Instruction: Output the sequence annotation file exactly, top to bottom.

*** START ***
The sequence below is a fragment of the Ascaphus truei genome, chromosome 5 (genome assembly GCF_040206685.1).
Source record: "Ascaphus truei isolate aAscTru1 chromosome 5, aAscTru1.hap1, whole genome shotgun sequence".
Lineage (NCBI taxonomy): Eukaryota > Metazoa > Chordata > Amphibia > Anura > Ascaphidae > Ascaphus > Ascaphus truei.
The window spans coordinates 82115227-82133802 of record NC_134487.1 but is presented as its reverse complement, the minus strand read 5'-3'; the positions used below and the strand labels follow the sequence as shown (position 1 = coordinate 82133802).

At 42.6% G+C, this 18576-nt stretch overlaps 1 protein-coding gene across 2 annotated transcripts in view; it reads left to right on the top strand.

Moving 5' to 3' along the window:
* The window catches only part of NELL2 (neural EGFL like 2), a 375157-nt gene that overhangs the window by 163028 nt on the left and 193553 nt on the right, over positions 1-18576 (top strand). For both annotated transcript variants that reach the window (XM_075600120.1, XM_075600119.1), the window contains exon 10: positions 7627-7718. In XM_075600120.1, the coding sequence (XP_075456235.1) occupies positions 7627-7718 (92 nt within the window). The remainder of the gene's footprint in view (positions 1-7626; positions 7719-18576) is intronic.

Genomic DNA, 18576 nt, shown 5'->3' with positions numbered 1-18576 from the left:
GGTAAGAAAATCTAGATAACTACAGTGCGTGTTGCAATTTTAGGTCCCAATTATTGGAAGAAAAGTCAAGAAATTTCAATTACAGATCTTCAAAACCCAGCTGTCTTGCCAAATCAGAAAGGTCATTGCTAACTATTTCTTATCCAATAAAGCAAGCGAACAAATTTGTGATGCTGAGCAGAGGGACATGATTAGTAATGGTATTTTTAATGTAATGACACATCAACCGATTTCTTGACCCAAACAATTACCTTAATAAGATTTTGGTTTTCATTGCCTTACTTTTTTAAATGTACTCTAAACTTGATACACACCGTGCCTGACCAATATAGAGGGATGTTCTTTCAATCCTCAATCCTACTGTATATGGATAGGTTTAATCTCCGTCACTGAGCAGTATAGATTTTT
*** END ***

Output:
The sequence below is a fragment of the Ascaphus truei genome, chromosome 5 (genome assembly GCF_040206685.1).
Source record: "Ascaphus truei isolate aAscTru1 chromosome 5, aAscTru1.hap1, whole genome shotgun sequence".
Lineage (NCBI taxonomy): Eukaryota > Metazoa > Chordata > Amphibia > Anura > Ascaphidae > Ascaphus > Ascaphus truei.
The window spans coordinates 82115227-82133802 of record NC_134487.1 but is presented as its reverse complement, the minus strand read 5'-3'; the positions used below and the strand labels follow the sequence as shown (position 1 = coordinate 82133802).

At 42.6% G+C, this 18576-nt stretch overlaps 1 protein-coding gene across 2 annotated transcripts in view; it reads left to right on the top strand.

Moving 5' to 3' along the window:
* The window catches only part of NELL2 (neural EGFL like 2), a 375157-nt gene that overhangs the window by 163028 nt on the left and 193553 nt on the right, over positions 1-18576 (top strand). For both annotated transcript variants that reach the window (XM_075600120.1, XM_075600119.1), the window contains exon 10: positions 7627-7718. In XM_075600120.1, the coding sequence (XP_075456235.1) occupies positions 7627-7718 (92 nt within the window). The remainder of the gene's footprint in view (positions 1-7626; positions 7719-18576) is intronic.

Genomic DNA, 18576 nt, shown 5'->3' with positions numbered 1-18576 from the left:
GGTAAGAAAATCTAGATAACTACAGTGCGTGTTGCAATTTTAGGTCCCAATTATTGGAAGAAAAGTCAAGAAATTTCAATTACAGATCTTCAAAACCCAGCTGTCTTGCCAAATCAGAAAGGTCATTGCTAACTATTTCTTATCCAATAAAGCAAGCGAACAAATTTGTGATGCTGAGCAGAGGGACATGATTAGTAATGGTATTTTTAATGTAATGACACATCAACCGATTTCTTGACCCAAACAATTACCTTAATAAGATTTTGGTTTTCATTGCCTTACTTTTTTAAATGTACTCTAAACTTGATACACACCGTGCCTGACCAATATAGAGGGATGTTCTTTCAATCCTCAATCCTACTGTATATGGATAGGTTTAATCTCCGTCACTGAGCAGTATAGATTTTT